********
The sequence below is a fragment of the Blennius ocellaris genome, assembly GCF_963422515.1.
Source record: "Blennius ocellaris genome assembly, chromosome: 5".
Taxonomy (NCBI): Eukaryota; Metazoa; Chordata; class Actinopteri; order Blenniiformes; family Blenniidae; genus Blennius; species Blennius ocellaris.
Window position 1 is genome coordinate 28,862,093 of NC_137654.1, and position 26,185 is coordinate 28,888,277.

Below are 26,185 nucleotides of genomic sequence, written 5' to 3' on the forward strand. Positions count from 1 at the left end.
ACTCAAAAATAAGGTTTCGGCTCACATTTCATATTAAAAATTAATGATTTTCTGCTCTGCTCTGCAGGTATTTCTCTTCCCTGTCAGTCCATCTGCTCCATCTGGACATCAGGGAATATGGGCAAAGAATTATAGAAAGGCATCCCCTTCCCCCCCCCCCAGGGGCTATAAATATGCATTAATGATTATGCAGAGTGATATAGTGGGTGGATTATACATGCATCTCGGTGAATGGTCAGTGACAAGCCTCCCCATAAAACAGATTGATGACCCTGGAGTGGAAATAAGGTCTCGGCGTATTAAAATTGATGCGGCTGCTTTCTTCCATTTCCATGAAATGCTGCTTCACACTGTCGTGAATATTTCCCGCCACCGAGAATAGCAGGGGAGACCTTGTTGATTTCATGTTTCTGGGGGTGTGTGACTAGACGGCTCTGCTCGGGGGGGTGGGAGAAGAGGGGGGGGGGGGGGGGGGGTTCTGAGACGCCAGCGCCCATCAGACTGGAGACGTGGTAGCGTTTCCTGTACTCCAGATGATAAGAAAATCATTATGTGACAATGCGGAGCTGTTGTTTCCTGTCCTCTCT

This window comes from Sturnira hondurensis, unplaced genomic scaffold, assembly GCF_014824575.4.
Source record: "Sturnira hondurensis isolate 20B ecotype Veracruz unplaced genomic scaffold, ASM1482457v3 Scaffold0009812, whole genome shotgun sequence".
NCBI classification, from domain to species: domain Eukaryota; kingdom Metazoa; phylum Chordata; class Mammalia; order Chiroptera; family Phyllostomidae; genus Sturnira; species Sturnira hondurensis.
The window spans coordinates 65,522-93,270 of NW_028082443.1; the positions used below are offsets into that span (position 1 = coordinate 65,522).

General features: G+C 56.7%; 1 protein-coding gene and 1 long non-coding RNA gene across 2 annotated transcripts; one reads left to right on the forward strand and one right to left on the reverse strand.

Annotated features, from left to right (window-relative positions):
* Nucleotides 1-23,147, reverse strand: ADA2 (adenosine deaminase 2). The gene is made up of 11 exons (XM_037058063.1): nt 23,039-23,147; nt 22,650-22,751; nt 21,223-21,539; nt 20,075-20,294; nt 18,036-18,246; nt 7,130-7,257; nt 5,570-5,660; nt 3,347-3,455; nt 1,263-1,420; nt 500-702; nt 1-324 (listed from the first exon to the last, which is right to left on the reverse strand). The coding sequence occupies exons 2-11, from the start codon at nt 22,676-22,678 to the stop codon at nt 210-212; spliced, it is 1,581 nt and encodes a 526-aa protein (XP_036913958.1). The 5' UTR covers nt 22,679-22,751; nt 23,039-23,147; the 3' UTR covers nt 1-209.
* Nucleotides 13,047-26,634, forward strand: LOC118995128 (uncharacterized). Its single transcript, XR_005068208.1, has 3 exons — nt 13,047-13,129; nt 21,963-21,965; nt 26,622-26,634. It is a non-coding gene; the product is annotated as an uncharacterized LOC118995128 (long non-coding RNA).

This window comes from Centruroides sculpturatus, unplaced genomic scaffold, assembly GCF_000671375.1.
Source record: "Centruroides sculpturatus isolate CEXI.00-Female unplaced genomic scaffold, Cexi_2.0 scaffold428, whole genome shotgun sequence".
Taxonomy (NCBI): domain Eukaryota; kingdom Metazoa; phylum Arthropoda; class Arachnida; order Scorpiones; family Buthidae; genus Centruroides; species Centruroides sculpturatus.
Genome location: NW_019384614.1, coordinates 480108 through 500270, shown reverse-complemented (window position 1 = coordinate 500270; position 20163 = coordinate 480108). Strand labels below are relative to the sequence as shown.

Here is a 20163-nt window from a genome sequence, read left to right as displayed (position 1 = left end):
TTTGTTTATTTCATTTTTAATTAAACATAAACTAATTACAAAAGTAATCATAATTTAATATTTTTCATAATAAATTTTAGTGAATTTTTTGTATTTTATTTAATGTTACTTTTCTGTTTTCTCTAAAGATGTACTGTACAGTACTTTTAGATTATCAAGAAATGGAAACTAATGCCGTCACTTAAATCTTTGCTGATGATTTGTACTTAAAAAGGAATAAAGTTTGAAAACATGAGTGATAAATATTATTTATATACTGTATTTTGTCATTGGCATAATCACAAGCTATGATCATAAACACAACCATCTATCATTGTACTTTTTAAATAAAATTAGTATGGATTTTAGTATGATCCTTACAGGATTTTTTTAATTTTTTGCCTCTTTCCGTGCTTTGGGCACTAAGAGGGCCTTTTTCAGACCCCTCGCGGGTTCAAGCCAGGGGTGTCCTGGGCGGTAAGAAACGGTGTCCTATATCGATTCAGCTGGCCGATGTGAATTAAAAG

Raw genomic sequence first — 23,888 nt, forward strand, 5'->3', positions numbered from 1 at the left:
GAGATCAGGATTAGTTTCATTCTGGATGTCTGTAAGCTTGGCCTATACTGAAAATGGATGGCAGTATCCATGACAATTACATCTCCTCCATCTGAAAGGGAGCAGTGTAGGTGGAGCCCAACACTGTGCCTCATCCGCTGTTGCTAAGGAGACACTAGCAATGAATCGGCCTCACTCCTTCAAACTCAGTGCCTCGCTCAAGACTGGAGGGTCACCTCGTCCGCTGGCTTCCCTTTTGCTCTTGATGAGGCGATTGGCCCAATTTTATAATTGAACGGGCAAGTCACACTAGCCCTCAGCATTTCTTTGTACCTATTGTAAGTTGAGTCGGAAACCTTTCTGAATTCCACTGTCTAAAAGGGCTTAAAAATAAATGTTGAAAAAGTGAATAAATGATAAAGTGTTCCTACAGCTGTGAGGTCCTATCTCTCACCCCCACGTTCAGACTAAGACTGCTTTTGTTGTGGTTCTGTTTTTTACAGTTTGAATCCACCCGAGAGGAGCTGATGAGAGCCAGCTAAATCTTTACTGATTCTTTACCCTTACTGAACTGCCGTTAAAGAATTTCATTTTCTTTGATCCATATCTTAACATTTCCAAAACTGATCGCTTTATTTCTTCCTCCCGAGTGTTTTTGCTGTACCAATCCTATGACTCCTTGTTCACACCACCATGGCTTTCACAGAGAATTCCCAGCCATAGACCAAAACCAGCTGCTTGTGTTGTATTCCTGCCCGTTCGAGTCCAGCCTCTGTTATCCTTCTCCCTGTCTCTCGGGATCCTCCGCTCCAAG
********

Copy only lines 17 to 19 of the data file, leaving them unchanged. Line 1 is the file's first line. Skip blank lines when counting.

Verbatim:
Taxonomy (NCBI): domain Eukaryota; kingdom Metazoa; phylum Arthropoda; class Arachnida; order Scorpiones; family Buthidae; genus Centruroides; species Centruroides sculpturatus.
Genome location: NW_019384614.1, coordinates 480108 through 500270, shown reverse-complemented (window position 1 = coordinate 500270; position 20163 = coordinate 480108). Strand labels below are relative to the sequence as shown.

Here is a 20163-nt window from a genome sequence, read left to right as displayed (position 1 = left end):